Train your core, train your lats?

Many people will focus on core training with a strict routine of crunches of all kinds, hanging ab raises and if they are lucky throw in a plank variation.

But what about other muscles of the torso? They are so often ignored just because they are not the “showy” muscles of the abdomen or because there is this idea that directly training the abs is the best way to reduce them. This is not the case.

Back in the day, this use to be me too.

One my major shifts in core training arrived about 10 years ago when I became a Pilates instructor and started to increase my focus on muscles such as back extensors, deeper abdominal muscle like the transverses abdominus and ALL the glute muscles. It helped increase my awareness and the  importance of training muscles to stabilize the spine and pelvis.

More recently when I attended physical therapy from back issues created by mild but ever so present condition of Scoliosis I had a therapist refer to all the muscles that stabilize the scapula (shoulder blades) as the second core. Not only did I plank it out during those sessions, I worked my glutes like crazy and retracted and depressed those shoulder blades like crazy. Shoulders back and down, back and down.

Our everyday posture IS a problem!

 

It makes sense if you think about our posture epidemic from sitting, texting and typing and everything forward that we do. We lose strength in our core and upper back and create tightness in our hip flexor and quads and develop gluteal amnesia, a term coined by Dr. Stu McGill, pretty much saying our glutes are not activating properly. That’s a whole other issue for a completely different post.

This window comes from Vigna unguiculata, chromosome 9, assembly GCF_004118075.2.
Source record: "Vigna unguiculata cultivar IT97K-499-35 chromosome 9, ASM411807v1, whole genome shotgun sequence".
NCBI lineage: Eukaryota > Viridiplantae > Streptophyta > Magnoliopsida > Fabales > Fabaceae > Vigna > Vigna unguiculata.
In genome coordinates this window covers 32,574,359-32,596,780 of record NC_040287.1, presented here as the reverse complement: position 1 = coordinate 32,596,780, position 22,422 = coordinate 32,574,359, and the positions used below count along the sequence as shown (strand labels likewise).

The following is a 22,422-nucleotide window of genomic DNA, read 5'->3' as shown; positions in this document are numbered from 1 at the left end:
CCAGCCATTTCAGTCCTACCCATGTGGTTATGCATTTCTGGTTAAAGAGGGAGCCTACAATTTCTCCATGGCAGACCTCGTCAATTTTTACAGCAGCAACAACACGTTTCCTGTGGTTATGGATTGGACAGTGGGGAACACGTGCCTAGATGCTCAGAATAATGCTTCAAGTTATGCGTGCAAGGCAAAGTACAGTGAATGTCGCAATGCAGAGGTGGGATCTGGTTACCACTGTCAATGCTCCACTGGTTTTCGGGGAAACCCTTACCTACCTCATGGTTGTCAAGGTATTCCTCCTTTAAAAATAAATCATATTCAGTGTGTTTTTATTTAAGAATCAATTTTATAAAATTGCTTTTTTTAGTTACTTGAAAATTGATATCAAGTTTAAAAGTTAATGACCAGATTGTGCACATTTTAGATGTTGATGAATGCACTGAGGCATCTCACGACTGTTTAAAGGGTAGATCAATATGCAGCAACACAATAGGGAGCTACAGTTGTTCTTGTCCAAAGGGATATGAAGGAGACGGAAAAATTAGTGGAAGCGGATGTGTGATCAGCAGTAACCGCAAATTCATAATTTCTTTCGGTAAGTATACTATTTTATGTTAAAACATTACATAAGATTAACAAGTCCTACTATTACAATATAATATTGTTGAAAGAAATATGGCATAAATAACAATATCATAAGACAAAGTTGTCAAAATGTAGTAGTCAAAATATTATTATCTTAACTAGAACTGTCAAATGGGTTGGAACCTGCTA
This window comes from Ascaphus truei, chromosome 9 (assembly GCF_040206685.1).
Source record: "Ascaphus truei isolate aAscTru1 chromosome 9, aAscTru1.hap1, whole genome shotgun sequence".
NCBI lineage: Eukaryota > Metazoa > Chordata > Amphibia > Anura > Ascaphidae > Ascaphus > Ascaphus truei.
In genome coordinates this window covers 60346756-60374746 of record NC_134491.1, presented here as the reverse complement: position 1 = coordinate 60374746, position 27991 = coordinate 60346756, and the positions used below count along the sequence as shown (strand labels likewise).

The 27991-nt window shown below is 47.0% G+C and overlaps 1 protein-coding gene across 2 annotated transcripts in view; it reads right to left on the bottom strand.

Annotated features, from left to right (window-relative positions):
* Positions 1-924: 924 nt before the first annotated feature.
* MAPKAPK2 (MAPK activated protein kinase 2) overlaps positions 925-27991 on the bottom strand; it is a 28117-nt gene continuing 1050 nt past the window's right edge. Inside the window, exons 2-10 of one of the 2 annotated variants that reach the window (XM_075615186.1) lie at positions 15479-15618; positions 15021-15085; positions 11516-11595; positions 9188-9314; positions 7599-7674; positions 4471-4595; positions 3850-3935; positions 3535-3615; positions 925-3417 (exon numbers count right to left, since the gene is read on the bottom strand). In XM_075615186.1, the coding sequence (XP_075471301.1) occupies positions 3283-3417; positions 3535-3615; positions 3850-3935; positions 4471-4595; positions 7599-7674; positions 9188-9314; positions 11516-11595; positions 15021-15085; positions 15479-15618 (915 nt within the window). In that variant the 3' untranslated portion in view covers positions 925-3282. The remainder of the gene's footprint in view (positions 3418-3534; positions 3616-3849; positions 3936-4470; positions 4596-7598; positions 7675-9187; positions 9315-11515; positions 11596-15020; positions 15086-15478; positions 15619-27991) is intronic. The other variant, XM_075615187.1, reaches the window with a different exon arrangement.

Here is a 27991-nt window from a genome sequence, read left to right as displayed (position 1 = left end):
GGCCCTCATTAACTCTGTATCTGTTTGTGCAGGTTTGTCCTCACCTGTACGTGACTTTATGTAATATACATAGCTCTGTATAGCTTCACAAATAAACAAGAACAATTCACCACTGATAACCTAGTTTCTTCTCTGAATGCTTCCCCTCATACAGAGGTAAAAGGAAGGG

I started to not only read more about core training and apply everything I learned and have continue to learn through books, workshops, conferences and my own experience.

It has brought so much awareness to my training now that I have considered so many additional muscles to my core than strictly training the abdominals.

And yes even my lats.

Lats are short for Latissimus Dorsi which is the muscle of your back that starts by attaching to the lower part of the spine and top or your pelvis and sweeps as the way up to the upper arm. It is worked in exercise like pull ups and pulldowns but has a important roll in stability of the torso.

In the book The New Rules of Lifting , Supercharged the lats are referred to a the “Kevin Bacon of musculoskeletal anatomy: a star in some movements (the pulling exercises), and a crucial supporting player in deadlifts and squats, in which they help safeguard your lower back.” The lats work in a pulling motion, anytime you take your arms down by your side. In the gym think rowing, pull ups, lat pulldowns etc.

Be sure to add these exercises into your routine.

 

When possible I like to perform my pulldowns (and other pulling movements like rows) from a standing position versus a seated position. This requires me to stabilize my core while working my back muscles rather than being confined to a seat. Here are a few exercises to get you started.

Assisted Pull-up machine.

Pull ups with bands, assistance or unassisted.

Standing Lat Pulldowns (single arm variations also).

Standing Rows (single arms variations also).

Planks with row or pulldown (shown in video below)

 

 

 

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